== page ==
What if drivers thought ahead enough not to get stuck in gridlock? What if people got out their change ahead of the toll booth while idly waiting in line? What if people respected lines (read: queues, my English friends)? What if Doctors thought that your time was important, too? What if people’s watches were all set to the right time? What if all people (and companies) learned to send you only relevant emails?
Time in a digital world
Time has this uncanny habit of being central to everything. Unlike some resources, it neither shrinks nor expands, it just keeps running. It is an incompressible and unexpandable 24 hours every day. The digital world we are living in forces us to look at the digital clock on our computer screen on a regular basis. Time has not changed; but, it sure feels like it is going faster, especially if you work in digital marketing.
In a business context, the life of a company may extend many generations, although as any salesperson will tell you, the clock is reset at the beginning of every month or otherwise at the beginning of each year. When looked at from the angle of a person, our time is life long, full stop.
How long a person lives is dependent on mostly biological factors. For a company, the ebbs and flow of business and the inexorable capitalistic pressures generally lead to a cycle that, one day, ends in doom. [The best secret to longevity is probably being privately held.]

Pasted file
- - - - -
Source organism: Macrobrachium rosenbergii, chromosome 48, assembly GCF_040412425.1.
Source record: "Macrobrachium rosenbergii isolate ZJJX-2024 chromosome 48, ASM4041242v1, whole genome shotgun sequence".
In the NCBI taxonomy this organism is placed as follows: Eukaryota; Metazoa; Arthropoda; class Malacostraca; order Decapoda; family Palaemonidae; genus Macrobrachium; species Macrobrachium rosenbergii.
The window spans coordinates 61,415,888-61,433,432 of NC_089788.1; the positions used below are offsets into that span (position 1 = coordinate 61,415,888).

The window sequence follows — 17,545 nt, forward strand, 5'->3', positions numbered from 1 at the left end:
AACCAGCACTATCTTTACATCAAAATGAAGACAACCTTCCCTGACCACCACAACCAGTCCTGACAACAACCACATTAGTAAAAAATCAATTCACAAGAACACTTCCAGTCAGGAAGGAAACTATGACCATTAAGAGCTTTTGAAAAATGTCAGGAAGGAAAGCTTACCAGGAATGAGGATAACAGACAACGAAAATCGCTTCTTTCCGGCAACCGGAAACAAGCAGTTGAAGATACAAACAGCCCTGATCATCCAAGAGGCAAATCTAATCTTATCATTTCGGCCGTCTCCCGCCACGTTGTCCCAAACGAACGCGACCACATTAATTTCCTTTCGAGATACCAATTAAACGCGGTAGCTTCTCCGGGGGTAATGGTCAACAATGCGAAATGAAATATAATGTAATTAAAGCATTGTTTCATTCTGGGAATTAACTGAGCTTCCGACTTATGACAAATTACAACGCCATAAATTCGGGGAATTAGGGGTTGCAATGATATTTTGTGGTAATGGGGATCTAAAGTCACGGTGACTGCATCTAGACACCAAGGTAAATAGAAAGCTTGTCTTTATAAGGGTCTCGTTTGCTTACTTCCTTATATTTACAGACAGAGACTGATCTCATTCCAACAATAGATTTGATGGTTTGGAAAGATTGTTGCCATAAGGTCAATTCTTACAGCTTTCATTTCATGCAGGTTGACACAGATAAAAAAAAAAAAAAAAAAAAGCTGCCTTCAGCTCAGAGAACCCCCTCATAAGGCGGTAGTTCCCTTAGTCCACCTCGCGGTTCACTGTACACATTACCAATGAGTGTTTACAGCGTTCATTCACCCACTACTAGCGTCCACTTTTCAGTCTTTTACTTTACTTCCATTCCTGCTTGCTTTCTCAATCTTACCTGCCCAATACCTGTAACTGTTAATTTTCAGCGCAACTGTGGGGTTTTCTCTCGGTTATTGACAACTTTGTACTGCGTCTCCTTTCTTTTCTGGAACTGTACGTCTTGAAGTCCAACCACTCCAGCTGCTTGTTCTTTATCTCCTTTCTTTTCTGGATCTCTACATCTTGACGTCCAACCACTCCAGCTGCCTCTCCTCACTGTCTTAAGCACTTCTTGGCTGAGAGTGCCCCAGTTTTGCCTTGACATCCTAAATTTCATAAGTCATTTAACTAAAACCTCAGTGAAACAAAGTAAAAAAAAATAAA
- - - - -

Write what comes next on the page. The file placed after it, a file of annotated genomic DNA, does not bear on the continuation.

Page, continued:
The unexpected comes all the time
For all of us, however, we are living and working one day at a time. And in that day, we start off with a full set of hours; and, yet, at day’s end, we often feel exasperated and/or exhausted. Things don’t get done, unexpected events crop up and people run late — especially bosses.
What if people knew how to manage time? What if we learned at school that, in order to arrive on time and to hit deadlines successfully, you had to anticipate the unexpected, and plan to arrive earlier than announced. If we all learned to be on time, I am convinced that World, Inc., would rise to an amazing new level of productivity. Better yet, a lot of happier people.
On Time: A “new” business condition
The thing about arriving late is that you take down everyone with you to the lowest common denominator — at least the latest time. For companies wishing to move to distance learning, distributed working conditions, learning how to be on time is a sine qua non condition. For the rest, it would bring about incomparable welfare, productivity and pleasure. Because, since on a personal level, our own time is important (and finite) to us, it is supremely important how we spend our time.
So, what if we all planned to be 15 minutes early to our appointments? At least then there’s a chance we all will be there on time. And, if we get there early, at least we will have the spare time to call home and say we’ll be there on time.